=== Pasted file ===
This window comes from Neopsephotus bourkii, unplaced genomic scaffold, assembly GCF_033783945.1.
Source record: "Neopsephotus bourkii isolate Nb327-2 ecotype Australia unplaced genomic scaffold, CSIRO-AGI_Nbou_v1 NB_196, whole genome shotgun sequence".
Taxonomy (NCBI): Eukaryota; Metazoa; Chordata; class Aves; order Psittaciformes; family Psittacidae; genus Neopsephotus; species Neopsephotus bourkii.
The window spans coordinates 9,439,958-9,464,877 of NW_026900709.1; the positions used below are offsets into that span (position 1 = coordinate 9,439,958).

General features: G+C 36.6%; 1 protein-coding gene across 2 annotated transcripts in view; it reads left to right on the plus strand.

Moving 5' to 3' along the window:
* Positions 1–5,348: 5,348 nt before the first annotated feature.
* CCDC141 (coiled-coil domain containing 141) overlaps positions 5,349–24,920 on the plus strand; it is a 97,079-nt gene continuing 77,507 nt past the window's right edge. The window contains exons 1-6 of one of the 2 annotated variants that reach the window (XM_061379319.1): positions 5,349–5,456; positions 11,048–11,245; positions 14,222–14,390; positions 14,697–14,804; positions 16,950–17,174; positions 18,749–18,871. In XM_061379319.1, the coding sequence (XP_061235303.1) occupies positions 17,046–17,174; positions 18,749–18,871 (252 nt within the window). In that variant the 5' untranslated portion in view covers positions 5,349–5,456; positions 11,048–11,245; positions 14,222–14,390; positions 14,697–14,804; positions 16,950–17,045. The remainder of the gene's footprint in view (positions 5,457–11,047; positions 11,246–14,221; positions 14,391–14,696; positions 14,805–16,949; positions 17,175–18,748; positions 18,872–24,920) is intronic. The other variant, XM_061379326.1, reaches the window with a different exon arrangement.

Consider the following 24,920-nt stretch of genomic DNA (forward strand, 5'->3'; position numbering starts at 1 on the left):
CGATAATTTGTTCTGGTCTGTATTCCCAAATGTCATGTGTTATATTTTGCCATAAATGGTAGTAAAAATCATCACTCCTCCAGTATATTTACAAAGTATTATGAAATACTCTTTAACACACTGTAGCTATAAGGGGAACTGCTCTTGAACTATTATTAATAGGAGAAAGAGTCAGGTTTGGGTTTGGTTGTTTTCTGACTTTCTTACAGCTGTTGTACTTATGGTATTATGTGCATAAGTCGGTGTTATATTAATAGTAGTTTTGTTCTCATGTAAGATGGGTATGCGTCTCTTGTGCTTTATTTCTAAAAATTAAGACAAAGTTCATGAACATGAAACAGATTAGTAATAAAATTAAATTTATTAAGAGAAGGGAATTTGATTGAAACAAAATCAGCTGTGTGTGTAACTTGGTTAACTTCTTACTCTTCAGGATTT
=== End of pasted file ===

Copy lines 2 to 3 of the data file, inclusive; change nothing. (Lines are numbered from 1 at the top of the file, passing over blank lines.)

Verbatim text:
Source record: "Neopsephotus bourkii isolate Nb327-2 ecotype Australia unplaced genomic scaffold, CSIRO-AGI_Nbou_v1 NB_196, whole genome shotgun sequence".
Taxonomy (NCBI): Eukaryota; Metazoa; Chordata; class Aves; order Psittaciformes; family Psittacidae; genus Neopsephotus; species Neopsephotus bourkii.